Snapctl is-connected command not working

I want to use the snapctl tool’s is-connected command to ask the user to connect required interfaces.

However, it doesn’t look like it’s working (or I’m doing something wrong). It keeps responding that unconnected plugs are connected. It only fails when the plug doesn’t exist.

ubuntu@ip-172-31-60-79:~$ snap connections aws-iot-greengrass
Interface                Plug                                        Slot                 Notes
camera                   aws-iot-greengrass:camera                   -                    -
dvb                      aws-iot-greengrass:dvb                      -                    -
gpio                     aws-iot-greengrass:gpio                     -                    -
gpio-memory-control      aws-iot-greengrass:gpio-memory-control      -                    -
greengrass-support       aws-iot-greengrass:greengrass-support       :greengrass-support  -
hardware-observe         aws-iot-greengrass:hardware-observe         -                    -
hardware-random-control  aws-iot-greengrass:hardware-random-control  -                    -
home                     aws-iot-greengrass:home                     :home                -
home                     aws-iot-greengrass:home-for-hooks           :home                -
hugepages-control        aws-iot-greengrass:hugepages-control        -                    -
i2c                      aws-iot-greengrass:i2c                      -                    -
iio                      aws-iot-greengrass:iio                      -                    -
joystick                 aws-iot-greengrass:joystick                 -                    -
log-observe              aws-iot-greengrass:log-observe              -                    -
mount-observe            aws-iot-greengrass:mount-observe            -                    -
network                  aws-iot-greengrass:network                  :network             -
network-bind             aws-iot-greengrass:network-bind             :network-bind        -
network-control          aws-iot-greengrass:network-control          :network-control     -
opengl                   aws-iot-greengrass:opengl                   :opengl              -
optical-drive            aws-iot-greengrass:optical-drive            :optical-drive       -
process-control          aws-iot-greengrass:process-control          :process-control     -
raw-usb                  aws-iot-greengrass:raw-usb                  -                    -
removable-media          aws-iot-greengrass:removable-media          -                    -
serial-port              aws-iot-greengrass:serial-port              -                    -
spi                      aws-iot-greengrass:spi                      -                    -
system-observe           aws-iot-greengrass:system-observe           :system-observe      -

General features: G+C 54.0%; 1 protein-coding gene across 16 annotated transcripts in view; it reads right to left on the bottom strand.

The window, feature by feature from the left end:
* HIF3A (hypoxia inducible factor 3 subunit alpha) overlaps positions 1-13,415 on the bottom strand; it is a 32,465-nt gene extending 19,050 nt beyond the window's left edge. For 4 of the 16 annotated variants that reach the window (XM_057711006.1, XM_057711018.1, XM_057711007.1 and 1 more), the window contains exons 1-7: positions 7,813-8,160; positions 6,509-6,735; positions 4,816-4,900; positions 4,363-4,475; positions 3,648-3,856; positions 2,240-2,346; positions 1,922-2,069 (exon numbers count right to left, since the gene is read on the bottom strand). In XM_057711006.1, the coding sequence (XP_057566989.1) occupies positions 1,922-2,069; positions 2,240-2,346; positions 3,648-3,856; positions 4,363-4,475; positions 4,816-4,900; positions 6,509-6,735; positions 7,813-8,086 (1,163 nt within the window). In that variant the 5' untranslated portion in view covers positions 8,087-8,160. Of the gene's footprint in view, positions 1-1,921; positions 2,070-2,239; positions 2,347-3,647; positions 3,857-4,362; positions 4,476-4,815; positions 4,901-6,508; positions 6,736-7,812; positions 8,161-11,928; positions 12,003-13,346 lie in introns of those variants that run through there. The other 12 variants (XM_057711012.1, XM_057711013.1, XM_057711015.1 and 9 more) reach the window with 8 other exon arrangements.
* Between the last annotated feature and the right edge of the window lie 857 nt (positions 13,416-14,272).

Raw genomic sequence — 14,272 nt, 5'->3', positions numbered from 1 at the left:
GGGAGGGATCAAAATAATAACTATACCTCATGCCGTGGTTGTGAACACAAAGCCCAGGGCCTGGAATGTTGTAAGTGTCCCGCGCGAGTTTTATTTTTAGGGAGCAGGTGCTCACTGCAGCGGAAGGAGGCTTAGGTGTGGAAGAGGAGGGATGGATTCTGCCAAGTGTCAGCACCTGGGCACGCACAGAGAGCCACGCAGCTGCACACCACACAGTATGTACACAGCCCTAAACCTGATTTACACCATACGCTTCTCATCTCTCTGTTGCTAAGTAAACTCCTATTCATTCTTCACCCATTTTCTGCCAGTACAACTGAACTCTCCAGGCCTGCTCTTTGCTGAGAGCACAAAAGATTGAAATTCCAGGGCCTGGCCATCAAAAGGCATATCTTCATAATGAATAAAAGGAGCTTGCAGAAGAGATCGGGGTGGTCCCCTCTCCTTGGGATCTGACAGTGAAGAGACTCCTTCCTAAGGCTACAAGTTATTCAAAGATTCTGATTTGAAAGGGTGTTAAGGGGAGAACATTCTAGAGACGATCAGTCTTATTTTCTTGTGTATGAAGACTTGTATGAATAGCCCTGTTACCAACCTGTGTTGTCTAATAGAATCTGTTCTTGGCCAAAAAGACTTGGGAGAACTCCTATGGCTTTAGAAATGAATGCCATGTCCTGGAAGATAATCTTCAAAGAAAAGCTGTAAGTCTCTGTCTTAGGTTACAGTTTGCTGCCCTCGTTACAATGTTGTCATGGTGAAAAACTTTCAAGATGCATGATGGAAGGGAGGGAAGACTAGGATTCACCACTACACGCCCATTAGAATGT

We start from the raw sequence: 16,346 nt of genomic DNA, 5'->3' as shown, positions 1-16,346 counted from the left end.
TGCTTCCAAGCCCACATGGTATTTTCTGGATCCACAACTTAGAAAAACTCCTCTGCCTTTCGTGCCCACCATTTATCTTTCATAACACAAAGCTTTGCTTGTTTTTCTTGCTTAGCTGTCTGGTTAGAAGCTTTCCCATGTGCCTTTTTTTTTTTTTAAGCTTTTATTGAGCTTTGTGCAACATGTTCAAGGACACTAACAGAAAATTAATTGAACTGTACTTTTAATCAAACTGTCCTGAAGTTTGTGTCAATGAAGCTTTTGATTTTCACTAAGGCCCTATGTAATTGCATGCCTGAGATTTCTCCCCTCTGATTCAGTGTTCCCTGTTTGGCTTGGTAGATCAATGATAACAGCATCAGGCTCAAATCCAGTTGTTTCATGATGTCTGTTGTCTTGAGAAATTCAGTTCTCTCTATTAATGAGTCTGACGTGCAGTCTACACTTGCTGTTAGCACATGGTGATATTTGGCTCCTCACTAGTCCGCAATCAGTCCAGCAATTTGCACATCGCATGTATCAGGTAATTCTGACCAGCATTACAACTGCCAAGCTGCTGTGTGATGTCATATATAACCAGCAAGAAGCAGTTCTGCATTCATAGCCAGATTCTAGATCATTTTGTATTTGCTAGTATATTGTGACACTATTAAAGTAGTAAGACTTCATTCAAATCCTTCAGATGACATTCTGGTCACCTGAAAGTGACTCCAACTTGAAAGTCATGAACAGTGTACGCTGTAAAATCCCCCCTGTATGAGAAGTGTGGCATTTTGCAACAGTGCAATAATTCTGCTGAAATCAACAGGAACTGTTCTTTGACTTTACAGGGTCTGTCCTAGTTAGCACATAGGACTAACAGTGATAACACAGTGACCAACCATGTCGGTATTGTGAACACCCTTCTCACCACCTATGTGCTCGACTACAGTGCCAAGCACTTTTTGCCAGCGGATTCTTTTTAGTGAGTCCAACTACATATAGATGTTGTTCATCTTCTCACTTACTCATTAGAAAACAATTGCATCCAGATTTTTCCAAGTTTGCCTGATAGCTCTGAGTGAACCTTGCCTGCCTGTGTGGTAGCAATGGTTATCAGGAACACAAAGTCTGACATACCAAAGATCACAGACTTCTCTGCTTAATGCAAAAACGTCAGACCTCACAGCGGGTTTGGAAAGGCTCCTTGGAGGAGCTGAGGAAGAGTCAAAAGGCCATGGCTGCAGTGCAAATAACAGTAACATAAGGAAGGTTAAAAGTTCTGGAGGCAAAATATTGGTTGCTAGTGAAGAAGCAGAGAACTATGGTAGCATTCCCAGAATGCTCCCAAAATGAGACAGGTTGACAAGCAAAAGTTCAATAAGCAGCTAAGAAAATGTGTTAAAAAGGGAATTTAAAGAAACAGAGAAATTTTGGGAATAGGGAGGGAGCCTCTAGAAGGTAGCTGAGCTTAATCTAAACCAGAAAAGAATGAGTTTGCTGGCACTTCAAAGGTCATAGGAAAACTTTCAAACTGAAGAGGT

The snapctl is-connected <plug> | echo $? command comes from I should be getting a 1 if the plug isn’t connected.

ubuntu@ip-172-31-60-79:~$ sudo snap run --shell aws-iot-greengrass.greengrassd
root@ip-172-31-60-79:/home/ubuntu# snapctl is-connected network | echo $?
root@ip-172-31-60-79:/home/ubuntu# snapctl is-connected serial-port | echo $?
root@ip-172-31-60-79:/home/ubuntu# snapctl is-connected camera | echo $?
root@ip-172-31-60-79:/home/ubuntu# snapctl is-connected bla-bla-bla | echo $?
error: error running snapctl: snap "aws-iot-greengrass" has no plug or slot named "bla-bla-bla"

What’s going on?

Also, how does the command differentiate between a plug and a slot? The docs say that

snapctl is-connected <plug|slot>

is the command’s format. When I run:

snapctl is-connected home

am I querying for the home plug or home-for-hooks slot?

Your method of checking the return value of the command is the problem. From a shell:

$ true | echo $?
$ false | echo $?

As you’re creating a pipeline, the echo $? part would show the exit code of the previous command. And since the last element of each pipeline you ran succeeds, you’re always seeing a zero.

Try using ; echo $? or && echo connected instead.

Hmm you’re right.

I used python to get the actual return code, and the result makes sense:

>>> import subprocess
>>> for plug in ('camera', 'process-control', 'system-observe', 'gpio'):
...'snapctl', 'is-connected', plug))
CompletedProcess(args=('snapctl', 'is-connected', 'camera'), returncode=1)
CompletedProcess(args=('snapctl', 'is-connected', 'process-control'), returncode=0)
CompletedProcess(args=('snapctl', 'is-connected', 'system-observe'), returncode=0)
CompletedProcess(args=('snapctl', 'is-connected', 'gpio'), returncode=1)

I got the | echo $? from the docs
I guess this needs to be corrected.

this is not proper shell (the echo returns the value from the pipe, not from the command)

you want:

snapctl is-connected network; echo $?


$ ls nonexistent >/dev/null 2>&1 | echo $?
$ ls nonexistent >/dev/null 2>&1; echo $?
$ ls >/dev/null 2>&1; echo $?

Looks like the docs have now been updated. Thanks for bringing this to our attention, and sorry it misled you.


No problem. Thanks for helping me out!